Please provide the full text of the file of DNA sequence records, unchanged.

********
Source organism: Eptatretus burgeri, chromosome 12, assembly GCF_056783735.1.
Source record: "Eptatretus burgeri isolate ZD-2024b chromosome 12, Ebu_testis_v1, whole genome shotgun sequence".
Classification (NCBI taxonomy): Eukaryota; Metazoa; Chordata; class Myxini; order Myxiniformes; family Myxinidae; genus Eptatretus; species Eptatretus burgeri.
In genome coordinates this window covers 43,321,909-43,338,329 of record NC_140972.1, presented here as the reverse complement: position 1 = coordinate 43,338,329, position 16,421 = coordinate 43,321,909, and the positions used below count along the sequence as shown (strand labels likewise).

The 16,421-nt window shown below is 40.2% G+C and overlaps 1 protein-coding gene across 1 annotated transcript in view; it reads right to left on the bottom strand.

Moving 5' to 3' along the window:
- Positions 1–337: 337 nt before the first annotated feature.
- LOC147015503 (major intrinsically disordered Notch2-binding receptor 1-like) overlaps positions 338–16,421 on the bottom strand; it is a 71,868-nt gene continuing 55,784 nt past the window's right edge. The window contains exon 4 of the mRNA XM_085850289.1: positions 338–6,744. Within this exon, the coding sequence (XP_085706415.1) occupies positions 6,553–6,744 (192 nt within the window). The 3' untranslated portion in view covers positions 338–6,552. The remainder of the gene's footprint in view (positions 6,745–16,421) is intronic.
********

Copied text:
Source organism: Eptatretus burgeri, chromosome 12, assembly GCF_056783735.1.
Source record: "Eptatretus burgeri isolate ZD-2024b chromosome 12, Ebu_testis_v1, whole genome shotgun sequence".
Classification (NCBI taxonomy): Eukaryota; Metazoa; Chordata; class Myxini; order Myxiniformes; family Myxinidae; genus Eptatretus; species Eptatretus burgeri.
In genome coordinates this window covers 43,321,909-43,338,329 of record NC_140972.1, presented here as the reverse complement: position 1 = coordinate 43,338,329, position 16,421 = coordinate 43,321,909, and the positions used below count along the sequence as shown (strand labels likewise).

The 16,421-nt window shown below is 40.2% G+C and overlaps 1 protein-coding gene across 1 annotated transcript in view; it reads right to left on the bottom strand.

Moving 5' to 3' along the window:
- Positions 1–337: 337 nt before the first annotated feature.
- LOC147015503 (major intrinsically disordered Notch2-binding receptor 1-like) overlaps positions 338–16,421 on the bottom strand; it is a 71,868-nt gene continuing 55,784 nt past the window's right edge. The window contains exon 4 of the mRNA XM_085850289.1: positions 338–6,744. Within this exon, the coding sequence (XP_085706415.1) occupies positions 6,553–6,744 (192 nt within the window). The 3' untranslated portion in view covers positions 338–6,552. The remainder of the gene's footprint in view (positions 6,745–16,421) is intronic.